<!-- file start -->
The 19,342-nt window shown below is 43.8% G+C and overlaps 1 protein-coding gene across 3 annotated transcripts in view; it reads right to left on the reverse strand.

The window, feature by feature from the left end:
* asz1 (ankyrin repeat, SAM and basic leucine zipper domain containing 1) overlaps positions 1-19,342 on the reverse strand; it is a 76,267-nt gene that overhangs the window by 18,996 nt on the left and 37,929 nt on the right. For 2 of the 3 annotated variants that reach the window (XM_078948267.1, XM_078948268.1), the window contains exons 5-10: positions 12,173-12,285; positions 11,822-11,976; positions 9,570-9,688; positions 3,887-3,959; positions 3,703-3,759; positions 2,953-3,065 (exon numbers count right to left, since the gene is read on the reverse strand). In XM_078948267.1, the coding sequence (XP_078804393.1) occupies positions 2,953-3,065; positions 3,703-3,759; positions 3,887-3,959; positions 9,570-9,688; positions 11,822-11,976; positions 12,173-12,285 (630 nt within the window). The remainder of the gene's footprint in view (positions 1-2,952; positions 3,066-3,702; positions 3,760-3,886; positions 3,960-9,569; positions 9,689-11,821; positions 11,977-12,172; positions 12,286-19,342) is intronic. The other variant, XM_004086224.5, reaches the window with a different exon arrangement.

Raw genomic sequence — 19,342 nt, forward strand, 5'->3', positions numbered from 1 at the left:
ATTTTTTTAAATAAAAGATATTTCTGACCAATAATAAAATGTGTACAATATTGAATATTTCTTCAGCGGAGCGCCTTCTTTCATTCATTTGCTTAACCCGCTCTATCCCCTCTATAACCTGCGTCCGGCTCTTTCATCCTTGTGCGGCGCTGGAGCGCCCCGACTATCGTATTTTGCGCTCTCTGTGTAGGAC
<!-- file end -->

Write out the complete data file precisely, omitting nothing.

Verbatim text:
The 19,342-nt window shown below is 43.8% G+C and overlaps 1 protein-coding gene across 3 annotated transcripts in view; it reads right to left on the reverse strand.

The window, feature by feature from the left end:
* asz1 (ankyrin repeat, SAM and basic leucine zipper domain containing 1) overlaps positions 1-19,342 on the reverse strand; it is a 76,267-nt gene that overhangs the window by 18,996 nt on the left and 37,929 nt on the right. For 2 of the 3 annotated variants that reach the window (XM_078948267.1, XM_078948268.1), the window contains exons 5-10: positions 12,173-12,285; positions 11,822-11,976; positions 9,570-9,688; positions 3,887-3,959; positions 3,703-3,759; positions 2,953-3,065 (exon numbers count right to left, since the gene is read on the reverse strand). In XM_078948267.1, the coding sequence (XP_078804393.1) occupies positions 2,953-3,065; positions 3,703-3,759; positions 3,887-3,959; positions 9,570-9,688; positions 11,822-11,976; positions 12,173-12,285 (630 nt within the window). The remainder of the gene's footprint in view (positions 1-2,952; positions 3,066-3,702; positions 3,760-3,886; positions 3,960-9,569; positions 9,689-11,821; positions 11,977-12,172; positions 12,286-19,342) is intronic. The other variant, XM_004086224.5, reaches the window with a different exon arrangement.

Raw genomic sequence — 19,342 nt, forward strand, 5'->3', positions numbered from 1 at the left:
ATTTTTTTAAATAAAAGATATTTCTGACCAATAATAAAATGTGTACAATATTGAATATTTCTTCAGCGGAGCGCCTTCTTTCATTCATTTGCTTAACCCGCTCTATCCCCTCTATAACCTGCGTCCGGCTCTTTCATCCTTGTGCGGCGCTGGAGCGCCCCGACTATCGTATTTTGCGCTCTCTGTGTAGGAC